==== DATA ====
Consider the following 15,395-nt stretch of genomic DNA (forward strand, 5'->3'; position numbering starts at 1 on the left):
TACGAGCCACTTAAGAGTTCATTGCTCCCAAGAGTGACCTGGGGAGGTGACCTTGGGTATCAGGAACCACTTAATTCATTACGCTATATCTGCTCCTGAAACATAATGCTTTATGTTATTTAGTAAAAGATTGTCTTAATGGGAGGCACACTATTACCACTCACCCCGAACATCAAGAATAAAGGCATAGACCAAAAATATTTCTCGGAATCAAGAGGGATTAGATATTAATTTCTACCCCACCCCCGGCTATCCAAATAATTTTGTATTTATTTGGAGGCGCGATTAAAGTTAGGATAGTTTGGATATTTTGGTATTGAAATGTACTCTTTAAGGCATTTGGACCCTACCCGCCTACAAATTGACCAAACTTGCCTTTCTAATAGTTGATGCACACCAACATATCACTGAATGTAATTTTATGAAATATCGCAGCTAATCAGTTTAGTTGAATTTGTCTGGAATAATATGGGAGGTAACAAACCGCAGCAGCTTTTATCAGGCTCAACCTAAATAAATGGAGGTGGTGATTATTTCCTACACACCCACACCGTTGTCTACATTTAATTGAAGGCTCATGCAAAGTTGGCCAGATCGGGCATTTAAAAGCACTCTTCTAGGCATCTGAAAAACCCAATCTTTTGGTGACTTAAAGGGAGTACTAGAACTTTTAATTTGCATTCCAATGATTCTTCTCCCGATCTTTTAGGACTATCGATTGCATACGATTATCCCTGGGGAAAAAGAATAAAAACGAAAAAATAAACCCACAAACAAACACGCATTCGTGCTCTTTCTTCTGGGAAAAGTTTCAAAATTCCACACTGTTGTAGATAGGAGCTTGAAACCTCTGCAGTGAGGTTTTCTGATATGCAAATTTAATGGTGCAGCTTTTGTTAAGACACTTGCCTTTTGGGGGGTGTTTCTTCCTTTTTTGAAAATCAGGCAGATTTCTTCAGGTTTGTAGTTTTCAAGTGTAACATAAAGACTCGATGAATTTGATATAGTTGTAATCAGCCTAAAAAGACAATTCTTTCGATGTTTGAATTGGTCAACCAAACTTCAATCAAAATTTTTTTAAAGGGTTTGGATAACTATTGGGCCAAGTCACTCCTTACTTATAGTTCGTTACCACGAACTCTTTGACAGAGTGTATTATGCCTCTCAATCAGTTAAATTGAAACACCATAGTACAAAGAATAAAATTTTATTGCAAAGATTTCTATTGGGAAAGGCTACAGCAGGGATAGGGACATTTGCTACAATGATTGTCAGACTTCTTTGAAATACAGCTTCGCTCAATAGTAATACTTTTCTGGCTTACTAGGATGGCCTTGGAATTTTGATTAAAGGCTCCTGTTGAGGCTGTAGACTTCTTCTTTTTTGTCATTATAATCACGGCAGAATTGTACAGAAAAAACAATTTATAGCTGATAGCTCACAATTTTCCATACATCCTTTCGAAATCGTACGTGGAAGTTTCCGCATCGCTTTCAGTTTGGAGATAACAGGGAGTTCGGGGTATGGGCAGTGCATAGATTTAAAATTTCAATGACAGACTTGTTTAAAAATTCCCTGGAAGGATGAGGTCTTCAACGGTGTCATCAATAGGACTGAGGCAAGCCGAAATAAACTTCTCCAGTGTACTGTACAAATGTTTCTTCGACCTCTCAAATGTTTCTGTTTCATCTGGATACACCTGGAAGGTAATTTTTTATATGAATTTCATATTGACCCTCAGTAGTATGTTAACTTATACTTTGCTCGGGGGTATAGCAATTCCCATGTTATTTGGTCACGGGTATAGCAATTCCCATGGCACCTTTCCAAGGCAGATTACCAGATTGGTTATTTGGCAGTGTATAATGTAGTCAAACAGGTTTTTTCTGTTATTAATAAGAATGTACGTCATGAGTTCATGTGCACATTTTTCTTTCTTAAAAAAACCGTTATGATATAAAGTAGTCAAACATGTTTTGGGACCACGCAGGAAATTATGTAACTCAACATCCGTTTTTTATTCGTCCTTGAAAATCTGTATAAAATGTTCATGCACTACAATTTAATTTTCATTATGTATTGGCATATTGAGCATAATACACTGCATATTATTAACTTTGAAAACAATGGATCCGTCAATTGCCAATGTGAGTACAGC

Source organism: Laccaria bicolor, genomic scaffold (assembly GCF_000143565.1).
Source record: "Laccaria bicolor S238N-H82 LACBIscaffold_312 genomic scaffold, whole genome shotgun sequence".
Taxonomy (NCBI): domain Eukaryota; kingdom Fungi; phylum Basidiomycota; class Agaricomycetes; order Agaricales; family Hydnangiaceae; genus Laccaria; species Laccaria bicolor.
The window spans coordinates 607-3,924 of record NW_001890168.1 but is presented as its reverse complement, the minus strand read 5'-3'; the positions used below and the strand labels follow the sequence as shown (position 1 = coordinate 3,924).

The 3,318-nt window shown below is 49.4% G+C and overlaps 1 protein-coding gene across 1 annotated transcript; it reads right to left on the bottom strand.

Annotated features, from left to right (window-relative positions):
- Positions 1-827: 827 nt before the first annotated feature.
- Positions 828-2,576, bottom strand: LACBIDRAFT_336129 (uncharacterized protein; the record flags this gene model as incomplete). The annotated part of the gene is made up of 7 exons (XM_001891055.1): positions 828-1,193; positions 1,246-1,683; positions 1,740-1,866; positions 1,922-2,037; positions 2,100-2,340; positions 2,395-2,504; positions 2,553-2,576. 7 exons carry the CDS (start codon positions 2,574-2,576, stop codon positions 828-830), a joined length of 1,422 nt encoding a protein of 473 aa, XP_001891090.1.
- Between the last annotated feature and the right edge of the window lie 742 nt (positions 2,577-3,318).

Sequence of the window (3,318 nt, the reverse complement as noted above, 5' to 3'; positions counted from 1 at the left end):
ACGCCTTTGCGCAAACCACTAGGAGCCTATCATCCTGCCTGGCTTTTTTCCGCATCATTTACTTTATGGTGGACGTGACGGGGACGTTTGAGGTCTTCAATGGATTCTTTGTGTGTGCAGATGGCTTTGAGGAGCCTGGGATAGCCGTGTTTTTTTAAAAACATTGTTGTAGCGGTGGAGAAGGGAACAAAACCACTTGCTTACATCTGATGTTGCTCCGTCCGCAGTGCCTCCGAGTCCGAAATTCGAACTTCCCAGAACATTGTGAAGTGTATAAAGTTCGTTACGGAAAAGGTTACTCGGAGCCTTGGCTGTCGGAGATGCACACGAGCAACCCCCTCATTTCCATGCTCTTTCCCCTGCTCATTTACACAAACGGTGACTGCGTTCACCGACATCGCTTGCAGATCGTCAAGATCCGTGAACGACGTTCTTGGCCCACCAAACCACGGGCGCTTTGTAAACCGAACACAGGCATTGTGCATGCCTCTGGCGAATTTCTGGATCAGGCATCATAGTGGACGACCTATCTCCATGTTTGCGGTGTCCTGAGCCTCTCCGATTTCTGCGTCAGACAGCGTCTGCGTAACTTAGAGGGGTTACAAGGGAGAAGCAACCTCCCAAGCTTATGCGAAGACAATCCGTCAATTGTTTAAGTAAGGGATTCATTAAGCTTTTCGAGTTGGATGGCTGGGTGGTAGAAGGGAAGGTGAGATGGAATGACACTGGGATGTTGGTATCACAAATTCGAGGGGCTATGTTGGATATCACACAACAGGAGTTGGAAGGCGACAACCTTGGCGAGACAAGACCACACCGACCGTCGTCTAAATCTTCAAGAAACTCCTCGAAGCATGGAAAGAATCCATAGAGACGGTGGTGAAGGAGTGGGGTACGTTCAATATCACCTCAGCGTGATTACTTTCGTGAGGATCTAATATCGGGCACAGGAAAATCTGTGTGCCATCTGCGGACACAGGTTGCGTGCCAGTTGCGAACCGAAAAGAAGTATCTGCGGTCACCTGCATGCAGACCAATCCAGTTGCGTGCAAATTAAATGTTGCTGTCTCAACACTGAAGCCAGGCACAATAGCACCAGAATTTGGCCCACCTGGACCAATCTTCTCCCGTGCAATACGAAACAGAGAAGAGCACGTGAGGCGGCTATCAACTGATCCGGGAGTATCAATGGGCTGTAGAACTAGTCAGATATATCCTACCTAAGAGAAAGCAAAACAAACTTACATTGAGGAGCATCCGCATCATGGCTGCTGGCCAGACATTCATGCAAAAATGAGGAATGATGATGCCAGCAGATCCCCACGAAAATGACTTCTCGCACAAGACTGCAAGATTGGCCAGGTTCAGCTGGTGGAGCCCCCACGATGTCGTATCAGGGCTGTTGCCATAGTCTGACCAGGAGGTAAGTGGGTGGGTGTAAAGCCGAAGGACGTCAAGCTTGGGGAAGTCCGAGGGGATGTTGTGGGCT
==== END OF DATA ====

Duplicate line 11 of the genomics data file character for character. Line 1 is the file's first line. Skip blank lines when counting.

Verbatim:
- Between the last annotated feature and the right edge of the window lie 742 nt (positions 2,577-3,318).